While her place as a sexual revolutionary is assured, her dynamism, ambition and lifeaffirming philosophy would not be out of place in the corporate boardroom. Ironically, of all the many faces Madonna presents to the world dancer, impresario, producer, singer, actress, entertainer and artist — the one she tries most assiduously to disguise is that of successful businesswoman. She is quoted as having once said, "Part of the reason I'm successful is because I'm a good businesswoman, but I don't think it necessary for people to know that." "Get OUT", she ordered director Alex Keshishian when his camera crew tried to film a business conference during the infamous Truth or Dare documentary (released as In Bed With Madonna outside the USA), which recorded her Blonde Ambition Tour in 1990.
The girl who arrived in New York with a fistful of dollars is, and has been, a publisher, music mogul, TV executive, merchandising magnate and film producer and one of the richest women on the planet, estimated to be worth between $300 and $600 million. "She's a great businesswoman," says Seymour Stein, the record company mogul who first signed her. "She's very smart and she trusts her instincts, which are great."
Her success has certainly impressed the business community. While politicians, feminists and other moral commentators debated the graphic sexual content of her 1992 book, Sex, senior professors at Harvard Business School beat a path to her door. They wanted to know the secret of selling 1,500,000 copies of a $50 book in a matter of days. She considered, but eventually turned down, their invitation to address students and faculty. If she had given a lecture, as she originally intended, they would have learned that, once the hype and controversy of her artistic career is stripped away, Madonna is just like them, an embodiment of the drive, enterprise and can-do culture that has powered the American dream.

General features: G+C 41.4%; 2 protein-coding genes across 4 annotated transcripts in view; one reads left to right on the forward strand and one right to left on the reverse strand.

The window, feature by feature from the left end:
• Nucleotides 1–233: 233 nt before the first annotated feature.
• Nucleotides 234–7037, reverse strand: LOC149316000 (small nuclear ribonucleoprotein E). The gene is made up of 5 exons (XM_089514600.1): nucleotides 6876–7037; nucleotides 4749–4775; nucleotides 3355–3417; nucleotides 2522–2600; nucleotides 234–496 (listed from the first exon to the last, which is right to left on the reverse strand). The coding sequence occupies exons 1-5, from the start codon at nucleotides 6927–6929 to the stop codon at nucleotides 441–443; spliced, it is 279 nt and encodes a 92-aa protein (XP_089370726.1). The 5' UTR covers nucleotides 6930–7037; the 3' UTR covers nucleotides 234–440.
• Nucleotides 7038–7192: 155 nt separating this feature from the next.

She is every inch the conventional self-made tycoon: cautious in her investments, conservative in her spending, controlling every part of her multi-million dollar empire. "Sometimes," says Sir Tim Rice, the co-creator of the musical Evita, in which she played the lead role in the film version, "it was as if you were dealing with General Motors."
Indeed, Madonna is a classic capitalist, conforming to all the rules, never putting a foot wrong, running her life like clockwork. Like a typical cigar-chomping company chairman, she is the first to arrive and the last to leave, her schedule full, her day disciplined, while every evening she religiously sits down and lists her goals for the next day: The engineered controversy and deliberate chaos she causes in her artistic life contrast with the order and regimentation of her business routine. However, the bottom line always shadows her creative effort. "She is not just a businesswoman but an innovator and creator," observes Bert Padell. "Money comes second, creation comes first."
Even her joshing sense of humor would not be out of place in the executive washroom. "I'll give you sixty," she told Padell during an early morning phone conversation. As he launched into an explanation of a financial issue, the phone suddenly went dead. When he redialed, she laughingly told him, "See? I told you sixty seconds. My time is valuable."